While you're nursing two children, your body will need more energy to make more breast milk. So be sure to eat a well-balanced diet, get some extra healthy calories each day, and drink enough fluids to stay hydrated.  

It can be exhausting to meet the nursing needs of a newborn and a toddler. Postpartum fatigue can interfere with breastfeeding and your breast milk supply. Don't overdo it, and try to get as much rest as possible. Let the housework go, put your feet up, take a nap, and don't be afraid to ask for help if you need it. 

If you are concerned about tandem nursing, or if you have any questions about nursing a newborn and an older child at the same time, talk to your doctor or a lactation consultant. Local breastfeeding groups are also great places to find acceptance, support, and advice.

Potential Challenges

Tandem nursing can offer a sense of closeness and help with the new baby transition, but it also comes with challenges. Since you are meeting two little people’s needs, you might find that you feel overwhelmed or touched out sometimes. Be prepared for bumps in the road, and adjust your expectations and plans if you need to.

Oversupply

The extra stimulation that your older child provides at your breast will help to increase your supply of breast milk. Often, in the first few weeks, your supply will adjust to feeding both of your children in the same way that it would for someone who is breastfeeding twins. You may even end up with an overabundant milk supply

If you have breast milk oversupply, you can do things to manage it, like lying back while breastfeeding and nursing only from one breast. Be sure to seek support from your doctor or a lactation consultant if you experience a breast milk oversupply. 

Lack of Support 

Others may not understand or support your decision. You may feel pressure from your spouse, family members, or friends to wean your older child. However, if your newborn is growing and gaining weight well, you can continue to tandem nurse for as long as you feel comfortable.

The benefits of breastfeeding your older child do not end once they turn 6 months or even a year old. On the contrary, breastfeeding will continue to provide many health and developmental benefits for your child well after the first year.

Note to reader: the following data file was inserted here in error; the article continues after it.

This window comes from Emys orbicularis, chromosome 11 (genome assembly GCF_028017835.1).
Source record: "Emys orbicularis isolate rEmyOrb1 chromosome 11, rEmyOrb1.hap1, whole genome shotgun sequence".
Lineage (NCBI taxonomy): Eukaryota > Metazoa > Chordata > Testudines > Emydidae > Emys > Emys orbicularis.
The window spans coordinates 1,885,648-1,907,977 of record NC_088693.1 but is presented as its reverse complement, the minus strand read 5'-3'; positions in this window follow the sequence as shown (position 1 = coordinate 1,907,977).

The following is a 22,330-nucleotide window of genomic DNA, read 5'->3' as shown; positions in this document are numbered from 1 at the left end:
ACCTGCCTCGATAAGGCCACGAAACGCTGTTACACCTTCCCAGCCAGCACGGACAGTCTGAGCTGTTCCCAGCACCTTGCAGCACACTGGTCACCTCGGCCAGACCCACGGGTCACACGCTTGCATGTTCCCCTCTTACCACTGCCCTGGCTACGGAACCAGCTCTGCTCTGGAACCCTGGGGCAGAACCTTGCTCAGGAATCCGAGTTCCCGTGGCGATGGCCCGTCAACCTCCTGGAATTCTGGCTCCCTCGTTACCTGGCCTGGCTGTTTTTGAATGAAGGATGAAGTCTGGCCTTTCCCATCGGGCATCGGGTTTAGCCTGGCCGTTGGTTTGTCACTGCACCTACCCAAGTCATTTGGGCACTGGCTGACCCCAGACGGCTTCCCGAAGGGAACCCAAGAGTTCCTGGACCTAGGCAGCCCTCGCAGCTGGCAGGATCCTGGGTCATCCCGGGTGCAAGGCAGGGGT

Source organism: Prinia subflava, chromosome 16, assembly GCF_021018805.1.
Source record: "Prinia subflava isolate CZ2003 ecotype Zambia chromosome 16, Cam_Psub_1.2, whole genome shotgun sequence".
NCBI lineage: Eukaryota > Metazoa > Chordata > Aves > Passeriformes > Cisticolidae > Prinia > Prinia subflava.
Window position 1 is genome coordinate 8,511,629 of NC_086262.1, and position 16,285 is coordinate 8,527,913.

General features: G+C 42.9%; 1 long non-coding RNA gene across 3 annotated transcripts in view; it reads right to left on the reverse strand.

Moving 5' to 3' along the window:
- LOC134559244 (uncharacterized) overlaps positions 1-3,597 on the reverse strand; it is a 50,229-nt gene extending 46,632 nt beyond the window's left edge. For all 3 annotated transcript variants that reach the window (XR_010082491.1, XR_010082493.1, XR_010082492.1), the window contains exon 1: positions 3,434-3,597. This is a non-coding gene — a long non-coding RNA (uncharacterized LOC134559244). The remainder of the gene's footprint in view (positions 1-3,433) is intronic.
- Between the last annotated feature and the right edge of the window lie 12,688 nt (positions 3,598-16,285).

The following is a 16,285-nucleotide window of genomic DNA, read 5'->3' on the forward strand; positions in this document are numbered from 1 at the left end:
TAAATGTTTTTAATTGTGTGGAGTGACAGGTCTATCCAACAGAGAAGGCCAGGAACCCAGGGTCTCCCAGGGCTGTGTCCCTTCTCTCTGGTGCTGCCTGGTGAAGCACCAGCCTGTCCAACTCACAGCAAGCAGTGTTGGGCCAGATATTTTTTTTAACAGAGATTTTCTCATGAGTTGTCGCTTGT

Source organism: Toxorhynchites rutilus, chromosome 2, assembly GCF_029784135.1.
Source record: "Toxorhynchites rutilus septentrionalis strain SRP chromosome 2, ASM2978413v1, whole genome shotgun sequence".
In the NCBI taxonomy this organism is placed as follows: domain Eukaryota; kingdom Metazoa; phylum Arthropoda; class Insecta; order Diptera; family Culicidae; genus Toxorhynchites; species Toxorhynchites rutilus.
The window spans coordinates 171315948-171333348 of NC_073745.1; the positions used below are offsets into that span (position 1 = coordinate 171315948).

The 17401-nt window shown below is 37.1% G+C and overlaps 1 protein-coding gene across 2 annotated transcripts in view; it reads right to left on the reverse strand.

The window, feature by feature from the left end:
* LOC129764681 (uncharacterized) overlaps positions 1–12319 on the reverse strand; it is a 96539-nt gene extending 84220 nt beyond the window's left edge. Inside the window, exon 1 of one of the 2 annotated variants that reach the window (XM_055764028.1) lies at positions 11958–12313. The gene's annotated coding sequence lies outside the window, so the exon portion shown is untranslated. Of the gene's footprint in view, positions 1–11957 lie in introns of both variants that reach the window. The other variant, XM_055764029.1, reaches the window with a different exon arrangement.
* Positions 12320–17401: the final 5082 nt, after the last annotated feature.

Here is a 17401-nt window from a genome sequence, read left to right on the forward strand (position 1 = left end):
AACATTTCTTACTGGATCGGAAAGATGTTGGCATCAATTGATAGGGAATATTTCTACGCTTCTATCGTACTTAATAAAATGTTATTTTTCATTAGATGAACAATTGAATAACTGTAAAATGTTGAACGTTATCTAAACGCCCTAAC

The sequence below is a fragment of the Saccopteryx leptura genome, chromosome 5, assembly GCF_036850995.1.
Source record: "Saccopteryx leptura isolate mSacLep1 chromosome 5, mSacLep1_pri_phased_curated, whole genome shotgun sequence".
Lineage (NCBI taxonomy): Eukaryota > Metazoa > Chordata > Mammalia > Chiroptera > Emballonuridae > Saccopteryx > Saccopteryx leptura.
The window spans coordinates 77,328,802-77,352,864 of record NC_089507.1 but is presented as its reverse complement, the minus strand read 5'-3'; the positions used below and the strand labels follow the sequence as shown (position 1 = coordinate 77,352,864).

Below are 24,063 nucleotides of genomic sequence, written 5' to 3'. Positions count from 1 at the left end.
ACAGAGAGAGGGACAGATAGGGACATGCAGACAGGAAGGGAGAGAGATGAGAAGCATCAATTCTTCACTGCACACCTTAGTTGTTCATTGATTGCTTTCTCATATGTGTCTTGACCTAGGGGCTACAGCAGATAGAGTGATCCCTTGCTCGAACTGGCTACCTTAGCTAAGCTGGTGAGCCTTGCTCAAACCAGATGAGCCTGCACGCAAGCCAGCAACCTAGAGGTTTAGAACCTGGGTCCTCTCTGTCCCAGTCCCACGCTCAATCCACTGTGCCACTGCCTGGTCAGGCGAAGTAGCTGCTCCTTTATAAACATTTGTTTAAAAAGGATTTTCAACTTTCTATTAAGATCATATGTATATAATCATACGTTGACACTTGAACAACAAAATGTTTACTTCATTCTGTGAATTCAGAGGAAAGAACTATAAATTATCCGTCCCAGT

If tandem nursing becomes too overwhelming, you don't have to feel guilty about weaning your older child. If your child is over 1, they can get all of their nutrition from a healthy diet of solid foods, and you can continue to meet their emotional needs in other ways. 


If your child is under 1, be sure to talk to their doctor about supplementing until they turn 1 year old.   

Frequently Asked Questions

How common is tandem nursing?

Plenty of parents tandem nurse, but the practice is not common in the U.S. or Europe. Researchers suspect that lack of support and misinformation may contribute to low rates of tandem nursing. It is also possible that more people tandem nurse than is widely known since some people may not openly nurse their toddlers or talk about it due to the stigma associated with nursing older children.

How can I wean my older child while tandem nursing?

Weaning a toddler is different from weaning a younger baby. If the decision to wean isn’t mutual, your toddler may be vocally resistant.

Gentle conversations can go a long way with a toddler. It may not quell their frustration, but it can help them understand and eventually accept what is happening. Distractions, limiting the duration or frequency of breastfeeding, substitutions (like a special snack or cup with milk), and cuddles tend to be good ways to encourage your toddler to find new ways to self-soothe.

A Word From Verywell 

Breastfeeding your older child along with your newborn can be tiring, but it can also be a rewarding experience. As long as everyone is satisfied with the situation, you can choose to continue nursing both children together for as long as you feel comfortable.  

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4 Sources
Verywell Family uses only high-quality sources, including peer-reviewed studies, to support the facts within our articles. Read our editorial process to learn more about how we fact-check and keep our content accurate, reliable, and trustworthy.
  1. American Academy of Pediatrics. Breastfeeding and the use of human milk. Pediatrics. 2012;129(3):e827-e841. doi:10.1542/peds.2011-3552

  2. World Health Organization. Breastfeeding.

  3. American Academy of Pediatrics. Nursing during pregnancy. Updated November 2, 2009.

  4. Sinkiewicz-Darol E, Bernatowicz-Łojko U, Łubiech K et al. Tandem breastfeeding: A descriptive analysis of the nutritional value of milk when feeding a younger and older child. Nutrients. 2021;13(1):277. doi:10.3390/nu13010277

Additional Reading
  • American Academy of Pediatrics. New Mother’s Guide To Breastfeeding. Bantam Books. New York. 2011.
  • Lawrence, Ruth A., MD, Lawrence, Robert M., MD. Breastfeeding A Guide For The Medical Profession Seventh Edition.  Mosby. 2011.
  • Riordan, J., and Wambach, K. Breastfeeding and Human Lactation Fourth Edition. Jones and Bartlett Learning. 2014.